Year the Indian Evidence Act Act was passed- 1872
Date the Indian Evidence Act was enacted(meaning passed)- 15 March 1872
Date the Indian Evidence Act was commenced(meaning begin; come into action)- 1 September 1872
The passing of The Indian Evidence Act in 1872 was a ground breaking step. It was to change the entire working of courts as far as admissibility of evidence was concerned in our Indian courts.
Prior to the introduction of this act,
the rules of admissibility of evidence in our Indian courts were based on traditional systems. Different caste, community, social group had their own way of providing/submitting evidence in the court. The submission of evidence was hugely based on faith of a person, his social position and status in society, his community etc.
In short there was no uniform method.
The first part of Indian Evidence Act deals with RELEVANCY OF FACTS.
Relevancy means “the quality or state of being closely connected or appropriate” ; “appropriate to the current time, period, or circumstances”
Chapter I and Chapter II fall under Part 1.
Section 1 to Section 55 fall under Part 1.
Chapter I (1-4) is the preliminary chapter which has basic definitions and is the introduction part of this act.
The whole base of Indian Evidence Act is pillared on four questions-
1. WHAT IS EVIDENCE GIVEN FOR?
Answer is- Evidence is given for Facts (Facts in Issue and Relevant Facts)
(Note that evidence is not given for Law.)
2. HOW ARE THE EVIDENCE FOR FACTS GIVEN?
Answer is- Evidence for facts are given orally called Oral Evidence or by proper documents called Documentary Evidence.
1. Short title, extent and commencement.
This Act may be called the Indian Evidence Act, 1872.
It extends to the whole of India except the State of Jammu & Kashmir.
It applies to all judicial proceedings in or before any court. It also applies to courts martial (other than Courts-martial convened under The Army Act, The Naval Discipline Act, The Indian Navy (Discipline) Act,1934 and The Air Force Act.)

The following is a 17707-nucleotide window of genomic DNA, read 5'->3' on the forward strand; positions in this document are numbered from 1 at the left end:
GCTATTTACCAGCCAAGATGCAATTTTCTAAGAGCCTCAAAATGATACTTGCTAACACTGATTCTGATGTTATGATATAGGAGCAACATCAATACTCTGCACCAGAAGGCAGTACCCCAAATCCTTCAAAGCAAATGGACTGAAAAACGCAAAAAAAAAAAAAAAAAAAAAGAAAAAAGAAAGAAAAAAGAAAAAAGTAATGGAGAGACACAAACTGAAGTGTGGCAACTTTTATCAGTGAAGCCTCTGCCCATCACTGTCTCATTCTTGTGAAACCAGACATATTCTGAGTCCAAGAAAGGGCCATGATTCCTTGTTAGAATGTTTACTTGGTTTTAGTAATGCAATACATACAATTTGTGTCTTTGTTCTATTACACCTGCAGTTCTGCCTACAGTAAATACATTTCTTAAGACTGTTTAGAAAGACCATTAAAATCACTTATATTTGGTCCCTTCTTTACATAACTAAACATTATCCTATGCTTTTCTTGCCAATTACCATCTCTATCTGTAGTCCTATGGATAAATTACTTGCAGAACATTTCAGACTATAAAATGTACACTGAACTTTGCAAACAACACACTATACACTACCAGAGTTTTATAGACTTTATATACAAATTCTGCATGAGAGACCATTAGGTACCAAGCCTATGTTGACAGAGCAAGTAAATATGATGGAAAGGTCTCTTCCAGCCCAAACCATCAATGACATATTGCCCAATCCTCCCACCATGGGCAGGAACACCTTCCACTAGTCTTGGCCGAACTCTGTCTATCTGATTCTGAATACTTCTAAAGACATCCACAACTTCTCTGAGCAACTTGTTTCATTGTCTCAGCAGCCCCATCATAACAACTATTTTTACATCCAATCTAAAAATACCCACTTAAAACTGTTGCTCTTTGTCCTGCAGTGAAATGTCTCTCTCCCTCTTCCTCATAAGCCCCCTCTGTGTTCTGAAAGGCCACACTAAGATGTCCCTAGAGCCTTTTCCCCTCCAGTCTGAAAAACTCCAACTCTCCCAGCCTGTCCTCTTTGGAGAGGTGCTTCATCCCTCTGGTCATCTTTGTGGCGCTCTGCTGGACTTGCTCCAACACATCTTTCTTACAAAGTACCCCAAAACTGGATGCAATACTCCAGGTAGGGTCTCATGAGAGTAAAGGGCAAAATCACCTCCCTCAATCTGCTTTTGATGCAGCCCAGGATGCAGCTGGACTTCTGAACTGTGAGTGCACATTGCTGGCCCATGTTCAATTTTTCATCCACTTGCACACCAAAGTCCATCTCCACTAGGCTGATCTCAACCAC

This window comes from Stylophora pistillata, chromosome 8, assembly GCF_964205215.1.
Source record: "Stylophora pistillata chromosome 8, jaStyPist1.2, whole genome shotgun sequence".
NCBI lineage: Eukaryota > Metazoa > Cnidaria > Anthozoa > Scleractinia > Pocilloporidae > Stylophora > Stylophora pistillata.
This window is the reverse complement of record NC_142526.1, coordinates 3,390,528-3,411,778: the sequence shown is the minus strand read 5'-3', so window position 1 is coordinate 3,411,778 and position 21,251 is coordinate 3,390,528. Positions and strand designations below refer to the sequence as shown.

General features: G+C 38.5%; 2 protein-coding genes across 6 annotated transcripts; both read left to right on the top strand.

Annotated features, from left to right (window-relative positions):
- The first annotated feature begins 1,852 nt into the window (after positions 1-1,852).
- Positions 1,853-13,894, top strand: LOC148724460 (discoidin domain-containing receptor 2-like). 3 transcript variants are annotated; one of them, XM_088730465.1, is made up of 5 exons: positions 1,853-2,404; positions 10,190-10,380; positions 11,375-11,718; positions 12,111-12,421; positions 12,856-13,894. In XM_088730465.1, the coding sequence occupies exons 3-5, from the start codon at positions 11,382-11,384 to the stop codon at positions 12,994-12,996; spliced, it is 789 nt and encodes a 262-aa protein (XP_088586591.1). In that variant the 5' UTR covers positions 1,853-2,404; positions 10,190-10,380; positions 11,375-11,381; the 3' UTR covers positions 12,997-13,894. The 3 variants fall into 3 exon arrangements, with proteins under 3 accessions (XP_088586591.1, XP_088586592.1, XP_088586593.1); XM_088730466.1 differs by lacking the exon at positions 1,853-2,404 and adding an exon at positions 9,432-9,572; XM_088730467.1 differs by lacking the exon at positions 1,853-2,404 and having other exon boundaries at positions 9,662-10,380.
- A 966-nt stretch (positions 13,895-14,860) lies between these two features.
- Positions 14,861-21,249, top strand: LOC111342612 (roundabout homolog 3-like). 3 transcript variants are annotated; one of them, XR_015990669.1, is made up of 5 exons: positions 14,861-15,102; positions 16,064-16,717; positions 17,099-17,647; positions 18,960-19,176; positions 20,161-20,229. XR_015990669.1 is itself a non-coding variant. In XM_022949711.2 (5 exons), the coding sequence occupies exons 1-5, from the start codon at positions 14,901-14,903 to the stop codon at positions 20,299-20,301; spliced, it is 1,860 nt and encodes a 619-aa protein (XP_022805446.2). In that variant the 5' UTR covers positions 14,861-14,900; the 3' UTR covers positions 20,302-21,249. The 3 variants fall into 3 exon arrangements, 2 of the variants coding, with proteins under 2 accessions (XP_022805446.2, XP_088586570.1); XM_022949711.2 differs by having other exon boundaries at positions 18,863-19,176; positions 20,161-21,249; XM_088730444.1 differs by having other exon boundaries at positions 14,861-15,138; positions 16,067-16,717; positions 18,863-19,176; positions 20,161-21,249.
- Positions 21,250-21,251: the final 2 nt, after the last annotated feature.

This act DOES NOT apply to affidavits presented to any Court or Officer, nor to proceedings before an arbitrator.
5. Evidence may be given of facts in issue and relevant facts.
Evidence may be given in any suit or proceeding of the existence or non-existence of every fact in issue and of such other facts which are declared to be relevant, and of no others.
Note- This section shall not enable any person to give evidence of a fact which he is disentitled to prove by any provision of the law for the time being in force relating to Civil Procedure.
(a) A is tried for the murder of B by beating him with a club with the intention of causing his death.
17. Admission defined.
An admission is a statement, oral or documentary which suggests any inference as to any fact in issue or relevant fact, and which is made by any of the persons and under the circumstances hereinafter mentioned.
Admissibility is substantive evidence of the fact-
Admissibility is substantive evidence of the fact admitted while a previous statement used to contradict a witness does not become substantive evidence and merely serves the purpose of throwing doubt on the veracity of the witness.
32. Case in which statement of relevant fact by person who is dead or cannot be found, etc is relevant.
Statements, written or verbal, of relevant facts made by a person who is dead, or who cannot be found, or who has become incapable of giving evidence, or whose attendance cannot be procured without an amount of delay or expense which, under the circumstances of the case, appears to the Court unreasonable, are themselves relevant facts in the following cases-
(1) When it relates to cause of death – When the statement…
34. Entries in books of account including those maintained in an electronic form, when relevant.